Last time, in episode #2, we looked at libLAS, a library for processing LAS data, and we mentioned that it is available under the BSD open source license. This time, well talk about what an open source license actually is, and what rights the BSD license gives you. This article doesnt actually have anything to do with lidar, I admit but companies that use or develop open source software need to understand what these licensing terms are and how they are applied, so this article can be considered a prerequisite to some of the topics well be covering in the future.
Right and Left
Lets start by defining the legal term copyright. When an object is subject to copyright, the owner of the work has the exclusive legal right to display, copy, change, etc., that work. Copyright applies to text (documents), works of art, music, and so forth. (This is not to be confused with the two other common types of intellectual property: patents, which apply to ideas, and trademarks, which apply to branding elements like logos and slogans.)
Software source code is clearly text, so copyright law applies to it: therefore, the author of the code has the exclusive right to control it including the right to give those rights to others. And so heres the cool hack that underlies the open source license system: an author can license his code to anyone one else who wants it, in such a way that those licensees also have the right to further distribute it, under those exact same license terms. This sort of turns copyright upside-down, and so has come to be called copyleft.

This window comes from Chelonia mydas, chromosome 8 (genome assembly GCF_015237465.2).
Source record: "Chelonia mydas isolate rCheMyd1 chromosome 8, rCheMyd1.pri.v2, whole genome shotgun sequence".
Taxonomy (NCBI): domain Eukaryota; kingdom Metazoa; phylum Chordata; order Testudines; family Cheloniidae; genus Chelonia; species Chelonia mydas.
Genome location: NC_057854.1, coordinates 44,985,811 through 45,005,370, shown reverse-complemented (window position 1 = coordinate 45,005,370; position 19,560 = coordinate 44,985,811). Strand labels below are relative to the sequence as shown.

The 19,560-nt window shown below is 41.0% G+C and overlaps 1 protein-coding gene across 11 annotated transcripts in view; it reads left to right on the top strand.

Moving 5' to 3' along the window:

What conditions then should be present in a copyleft license agreement? The Open Source Institute (OSI), a nonprofit group that serves as a clearing-house for open source licensing, has defined a set of properties that an open source license must have to be considered as open. Among these are properties that assure that the source code licensee is free to:
use the code for any purpose whatsoever,
make copies of the code and distribute them without payment of royalties, and
create derivative works of the code.
Broadly speaking, there are two different classes of open sources licenses in use today. While they both allow you as a licensee to use the source code in your product, they have different philosophical objectives a difference which can affect your product and your own closed sources.
The first class is the Academic or Attribution license. The goal of these licenses is to produce a commons of source code that anyone can do anything with, up to and including incorporating it into closed/proprietary programs. You can even take code out of the commons, by making proprietary modifications and not releasing those changes back to the community. In general, the only requirement is that you acknowledge (credit) the copyright of the authors of the code youre incorporating (the attribution clause). The two most popular forms of attribution licenses are the BSD and MIT licenses.